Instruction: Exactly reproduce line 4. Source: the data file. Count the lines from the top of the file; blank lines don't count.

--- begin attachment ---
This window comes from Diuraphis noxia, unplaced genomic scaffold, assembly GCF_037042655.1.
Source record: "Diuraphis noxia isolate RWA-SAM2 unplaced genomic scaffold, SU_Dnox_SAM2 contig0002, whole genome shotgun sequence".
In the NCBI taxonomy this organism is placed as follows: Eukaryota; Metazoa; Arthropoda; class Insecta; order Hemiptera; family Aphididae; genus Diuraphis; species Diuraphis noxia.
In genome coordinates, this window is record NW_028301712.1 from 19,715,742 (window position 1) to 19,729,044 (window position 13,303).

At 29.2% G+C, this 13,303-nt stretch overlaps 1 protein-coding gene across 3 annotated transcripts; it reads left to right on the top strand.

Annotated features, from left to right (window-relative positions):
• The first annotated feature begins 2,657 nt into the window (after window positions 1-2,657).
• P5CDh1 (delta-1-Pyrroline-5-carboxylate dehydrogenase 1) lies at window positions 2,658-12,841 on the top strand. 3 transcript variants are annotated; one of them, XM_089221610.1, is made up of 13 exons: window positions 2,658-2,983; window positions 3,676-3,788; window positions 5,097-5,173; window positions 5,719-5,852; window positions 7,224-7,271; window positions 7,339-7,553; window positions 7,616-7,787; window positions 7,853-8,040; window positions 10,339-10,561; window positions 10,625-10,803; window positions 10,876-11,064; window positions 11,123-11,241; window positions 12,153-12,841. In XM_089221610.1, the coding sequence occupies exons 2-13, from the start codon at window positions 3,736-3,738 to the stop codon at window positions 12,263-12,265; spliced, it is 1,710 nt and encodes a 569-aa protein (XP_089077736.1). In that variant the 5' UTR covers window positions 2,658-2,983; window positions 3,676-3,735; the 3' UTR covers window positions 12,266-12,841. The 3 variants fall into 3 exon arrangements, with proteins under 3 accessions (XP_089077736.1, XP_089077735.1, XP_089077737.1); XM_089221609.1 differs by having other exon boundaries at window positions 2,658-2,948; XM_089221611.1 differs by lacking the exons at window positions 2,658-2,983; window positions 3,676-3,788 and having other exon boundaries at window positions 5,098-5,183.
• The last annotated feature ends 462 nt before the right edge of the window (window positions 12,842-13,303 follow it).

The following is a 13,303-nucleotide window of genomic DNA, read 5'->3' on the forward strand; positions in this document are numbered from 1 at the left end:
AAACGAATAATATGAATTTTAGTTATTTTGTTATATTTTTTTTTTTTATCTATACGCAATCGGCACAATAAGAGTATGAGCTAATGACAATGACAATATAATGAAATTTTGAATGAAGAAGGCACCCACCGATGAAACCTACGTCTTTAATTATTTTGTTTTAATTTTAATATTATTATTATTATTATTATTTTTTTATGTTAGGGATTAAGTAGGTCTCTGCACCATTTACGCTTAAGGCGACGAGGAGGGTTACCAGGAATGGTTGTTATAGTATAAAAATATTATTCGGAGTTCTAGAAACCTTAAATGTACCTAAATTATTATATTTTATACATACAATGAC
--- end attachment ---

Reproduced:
In genome coordinates, this window is record NW_028301712.1 from 19,715,742 (window position 1) to 19,729,044 (window position 13,303).